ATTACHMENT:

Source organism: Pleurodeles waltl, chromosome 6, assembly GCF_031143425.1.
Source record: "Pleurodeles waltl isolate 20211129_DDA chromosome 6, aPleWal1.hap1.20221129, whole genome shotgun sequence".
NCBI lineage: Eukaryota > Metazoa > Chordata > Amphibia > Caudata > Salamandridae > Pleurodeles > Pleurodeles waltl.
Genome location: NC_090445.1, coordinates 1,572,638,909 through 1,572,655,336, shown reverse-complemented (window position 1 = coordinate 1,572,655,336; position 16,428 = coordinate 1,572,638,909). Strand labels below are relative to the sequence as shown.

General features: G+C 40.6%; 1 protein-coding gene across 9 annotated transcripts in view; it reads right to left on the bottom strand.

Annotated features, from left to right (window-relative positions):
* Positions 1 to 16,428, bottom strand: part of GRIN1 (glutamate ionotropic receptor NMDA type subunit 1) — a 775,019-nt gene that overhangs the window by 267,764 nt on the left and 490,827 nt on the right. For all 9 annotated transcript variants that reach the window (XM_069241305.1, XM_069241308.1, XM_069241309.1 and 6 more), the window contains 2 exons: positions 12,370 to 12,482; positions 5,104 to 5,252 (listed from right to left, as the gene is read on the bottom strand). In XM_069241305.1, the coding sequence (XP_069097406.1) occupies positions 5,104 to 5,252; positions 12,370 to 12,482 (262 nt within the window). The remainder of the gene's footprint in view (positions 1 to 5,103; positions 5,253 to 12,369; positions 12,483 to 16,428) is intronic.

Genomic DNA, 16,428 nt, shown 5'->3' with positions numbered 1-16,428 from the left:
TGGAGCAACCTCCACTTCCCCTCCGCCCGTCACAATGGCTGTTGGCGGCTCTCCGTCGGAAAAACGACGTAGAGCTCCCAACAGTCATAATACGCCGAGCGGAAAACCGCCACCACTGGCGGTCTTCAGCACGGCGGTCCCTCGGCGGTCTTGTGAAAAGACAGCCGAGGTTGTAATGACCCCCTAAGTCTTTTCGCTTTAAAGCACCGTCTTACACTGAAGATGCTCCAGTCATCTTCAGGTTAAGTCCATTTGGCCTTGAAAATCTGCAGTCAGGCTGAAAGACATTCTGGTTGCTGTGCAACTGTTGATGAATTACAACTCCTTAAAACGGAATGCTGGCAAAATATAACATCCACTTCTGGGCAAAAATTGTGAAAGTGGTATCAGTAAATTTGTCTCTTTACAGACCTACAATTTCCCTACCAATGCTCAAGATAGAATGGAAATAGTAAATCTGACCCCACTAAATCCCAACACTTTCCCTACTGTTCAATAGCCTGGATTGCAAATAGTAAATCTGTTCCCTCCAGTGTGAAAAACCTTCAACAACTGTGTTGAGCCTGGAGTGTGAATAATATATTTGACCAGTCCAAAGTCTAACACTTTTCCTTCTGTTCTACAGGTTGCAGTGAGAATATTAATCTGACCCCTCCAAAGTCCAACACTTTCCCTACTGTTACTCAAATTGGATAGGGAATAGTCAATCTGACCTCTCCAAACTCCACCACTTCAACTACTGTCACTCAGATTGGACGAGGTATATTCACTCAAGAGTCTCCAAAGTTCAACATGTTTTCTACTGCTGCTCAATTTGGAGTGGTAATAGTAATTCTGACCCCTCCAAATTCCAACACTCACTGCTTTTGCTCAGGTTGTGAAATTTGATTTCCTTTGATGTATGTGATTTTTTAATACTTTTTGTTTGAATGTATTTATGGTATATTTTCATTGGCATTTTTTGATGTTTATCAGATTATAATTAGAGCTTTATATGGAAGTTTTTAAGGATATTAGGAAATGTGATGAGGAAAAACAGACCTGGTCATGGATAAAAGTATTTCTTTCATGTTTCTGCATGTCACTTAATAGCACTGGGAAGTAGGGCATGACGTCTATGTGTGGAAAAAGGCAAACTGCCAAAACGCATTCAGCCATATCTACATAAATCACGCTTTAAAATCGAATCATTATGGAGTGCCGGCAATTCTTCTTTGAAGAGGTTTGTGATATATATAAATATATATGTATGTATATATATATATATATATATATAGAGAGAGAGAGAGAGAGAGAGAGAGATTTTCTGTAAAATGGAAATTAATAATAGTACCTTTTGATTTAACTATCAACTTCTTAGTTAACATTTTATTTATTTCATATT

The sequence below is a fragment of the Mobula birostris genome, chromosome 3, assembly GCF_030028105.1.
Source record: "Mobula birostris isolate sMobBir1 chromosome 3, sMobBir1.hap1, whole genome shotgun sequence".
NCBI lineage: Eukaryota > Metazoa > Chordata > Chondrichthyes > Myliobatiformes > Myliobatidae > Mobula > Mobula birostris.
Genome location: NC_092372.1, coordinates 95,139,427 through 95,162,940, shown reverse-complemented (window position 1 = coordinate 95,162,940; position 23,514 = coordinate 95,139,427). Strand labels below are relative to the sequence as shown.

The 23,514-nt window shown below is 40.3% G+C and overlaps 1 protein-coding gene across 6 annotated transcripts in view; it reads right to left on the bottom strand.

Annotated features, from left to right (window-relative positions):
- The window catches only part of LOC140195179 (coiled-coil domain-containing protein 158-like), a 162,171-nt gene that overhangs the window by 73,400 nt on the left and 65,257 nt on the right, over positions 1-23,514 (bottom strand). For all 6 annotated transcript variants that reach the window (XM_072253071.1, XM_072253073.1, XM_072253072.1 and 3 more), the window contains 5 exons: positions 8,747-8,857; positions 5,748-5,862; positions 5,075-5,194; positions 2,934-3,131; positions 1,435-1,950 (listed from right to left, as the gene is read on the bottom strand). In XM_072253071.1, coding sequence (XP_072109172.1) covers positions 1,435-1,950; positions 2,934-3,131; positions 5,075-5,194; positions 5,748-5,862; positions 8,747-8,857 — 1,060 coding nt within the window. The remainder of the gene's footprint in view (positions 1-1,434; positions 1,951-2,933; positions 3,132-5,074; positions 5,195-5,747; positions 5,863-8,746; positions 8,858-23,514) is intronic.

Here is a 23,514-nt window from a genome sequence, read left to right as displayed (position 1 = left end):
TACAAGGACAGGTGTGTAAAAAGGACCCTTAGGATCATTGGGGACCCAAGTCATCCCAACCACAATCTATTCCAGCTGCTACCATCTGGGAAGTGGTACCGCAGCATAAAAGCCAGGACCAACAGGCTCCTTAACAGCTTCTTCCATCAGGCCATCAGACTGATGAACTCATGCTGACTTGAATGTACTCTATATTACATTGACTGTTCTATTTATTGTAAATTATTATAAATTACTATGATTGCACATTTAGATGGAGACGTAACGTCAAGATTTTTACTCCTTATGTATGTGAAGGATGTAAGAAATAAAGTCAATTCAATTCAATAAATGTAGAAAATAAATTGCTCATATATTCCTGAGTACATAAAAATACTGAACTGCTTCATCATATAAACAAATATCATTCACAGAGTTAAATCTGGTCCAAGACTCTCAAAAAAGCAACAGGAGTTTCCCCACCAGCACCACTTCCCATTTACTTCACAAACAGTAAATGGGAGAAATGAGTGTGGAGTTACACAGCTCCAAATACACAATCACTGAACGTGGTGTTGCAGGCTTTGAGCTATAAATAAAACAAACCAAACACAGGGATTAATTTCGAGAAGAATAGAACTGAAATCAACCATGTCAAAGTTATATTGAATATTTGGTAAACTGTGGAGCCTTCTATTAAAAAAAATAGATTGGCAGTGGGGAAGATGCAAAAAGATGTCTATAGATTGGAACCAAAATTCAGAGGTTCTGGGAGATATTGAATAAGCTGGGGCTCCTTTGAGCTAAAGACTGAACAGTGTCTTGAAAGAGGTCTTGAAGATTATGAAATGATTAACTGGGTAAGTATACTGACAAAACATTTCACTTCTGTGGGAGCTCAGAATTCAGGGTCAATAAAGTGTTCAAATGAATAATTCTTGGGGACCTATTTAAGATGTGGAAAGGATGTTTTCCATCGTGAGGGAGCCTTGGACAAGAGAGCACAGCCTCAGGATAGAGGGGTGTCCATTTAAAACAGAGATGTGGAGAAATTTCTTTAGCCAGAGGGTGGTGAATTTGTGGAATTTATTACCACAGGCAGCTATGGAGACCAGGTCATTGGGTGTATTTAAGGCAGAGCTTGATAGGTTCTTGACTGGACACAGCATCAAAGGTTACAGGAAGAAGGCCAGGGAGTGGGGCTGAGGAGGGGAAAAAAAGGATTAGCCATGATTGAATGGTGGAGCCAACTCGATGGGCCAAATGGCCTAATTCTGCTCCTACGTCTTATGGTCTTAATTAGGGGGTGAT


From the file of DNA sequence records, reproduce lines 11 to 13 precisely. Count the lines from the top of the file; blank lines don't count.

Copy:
Source record: "Mobula birostris isolate sMobBir1 chromosome 3, sMobBir1.hap1, whole genome shotgun sequence".
NCBI lineage: Eukaryota > Metazoa > Chordata > Chondrichthyes > Myliobatiformes > Myliobatidae > Mobula > Mobula birostris.
Genome location: NC_092372.1, coordinates 95,139,427 through 95,162,940, shown reverse-complemented (window position 1 = coordinate 95,162,940; position 23,514 = coordinate 95,139,427). Strand labels below are relative to the sequence as shown.